After spending a little over four weeks teaching English in Zanzibar, I can assure you that it’s not the tropical island paradise, which you imagine it to be. Yes there’s lots of palm trees, gently waving their branches in welcoming gestures as the sea- breeze makes its way across the lush island, blown from the bewitching azure sea, which surrounds it.
It’s the poverty, in contrast to its natural God-given-beauty, which is blatantly and defiantly revealed from one end of the island to the other, that’s unsettling. However, it’s not the hardship that poverty and deprivation bring, that I wish to discuss today.
Rather it’s the spirit of the people of Zanzibar that deserves our attention.
We were humbled, to the point of self-loathing, as we sat and listened to Pastor David (not his real name) tell his story. To place his account in context, we need to acknowledge that Zanzibar, as a result of its (sadly) infamous history (formerly the centre of the East African slave trade) is a predominately Muslim country. The stats are 95% Muslim and 5% Christian population. It’s not an overstatement to say that the Christians are out number 10 to 1.
After selling his home in Tanzania (the mainland), Pastor David betook himself, his wife and three children to Zanzibar to establish a church there. Moving from the mainland where Christianity is practiced freely to a spiritual wilderness in Zanzibar is a laudable feat in itself.
But to add further to his troubles, there were the Christian naysayers, who said he was crazy to leave, his homeland, church and job and move to the island, where he’d have nothing, other than opposition.
Undeterred, he went anyway. He purchased a small parcel of land upon which to start a new church, and begin a work for God’s glory, in Zanzibar.
If you’re waiting for one of those accounts of victory upon victory, supernatural miracles etc, then you’re going to be disappointed. For the next five years, he and his family lived in a tent, on that block of land, no water, no electricity and no services. Making ends meet by working as a builder, while pastoring a small church.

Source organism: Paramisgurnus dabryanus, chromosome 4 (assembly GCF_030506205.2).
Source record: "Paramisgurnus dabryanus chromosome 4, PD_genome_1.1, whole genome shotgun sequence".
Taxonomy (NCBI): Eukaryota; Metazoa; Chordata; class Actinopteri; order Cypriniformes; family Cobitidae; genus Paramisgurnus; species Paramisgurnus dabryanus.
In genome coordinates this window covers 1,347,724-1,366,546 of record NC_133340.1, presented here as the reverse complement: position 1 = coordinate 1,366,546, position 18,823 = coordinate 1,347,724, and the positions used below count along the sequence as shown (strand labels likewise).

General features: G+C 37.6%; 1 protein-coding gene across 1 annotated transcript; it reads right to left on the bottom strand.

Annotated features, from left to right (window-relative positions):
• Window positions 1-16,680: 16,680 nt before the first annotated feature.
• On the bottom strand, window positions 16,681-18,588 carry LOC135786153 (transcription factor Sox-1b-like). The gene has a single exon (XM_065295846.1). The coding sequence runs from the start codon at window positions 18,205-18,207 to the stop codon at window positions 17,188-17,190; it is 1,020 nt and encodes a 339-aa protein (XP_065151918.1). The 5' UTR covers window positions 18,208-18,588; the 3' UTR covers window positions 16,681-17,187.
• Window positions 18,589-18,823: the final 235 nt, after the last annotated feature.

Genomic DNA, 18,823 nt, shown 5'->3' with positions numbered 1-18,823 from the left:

Over time, and as result of God moving the hearts of many Christians in Africa to give generously to his cause, the place has been transformed slowly into a small Christian centre, with several school buildings in desperate need of repair, a small worship auditorium and a 3 story manse (also in need of repair).
As Pastor David’s recounted his trials, his face portrayed a quiet confidence that God would continue to provide, as he done over the last 20 or so years. He went onto tell me about the orphans God sends his way. Some people have a penchant for finding stray cats in the back streets. Pastor David finds stray kids. When he meets some abandoned kid in the street with no home, hungry and disheveled, he then brings them to his home to live with him, his wife and three children.
Moreover it isn’t just one child at a time. There are usually about three or four orphans living there, as well as visitors passing through, all of whom we meet while spending time with him. All fed, clothed and cared for, from his own meagre resources.
Let’s remember Jesus’s words “I was hungry and you fed me, I was thirsty and you gave me drink, I was naked and you clothed me………. When did we do these things …………… when you did it, to one of these little ones, you did it as unto me”
If Pastor David restrained by poverty can do this, then surely we, who are abundantly blessed with this world’s fare, can open our hearts, and then our wallets, to give generously to those in need.
Vic Matthews, has three degrees B.Optom, B.Arts & B. Christian Studies. He is a kiteboard tragic, who now works as a Christian Copywriter. He can be found at http://trustworthycopywriter.com/writing-services/christian-copywriter/
Vic Matthews' previous articles may be viewed http://www.pressserviceinternational.org/vic-matthews.html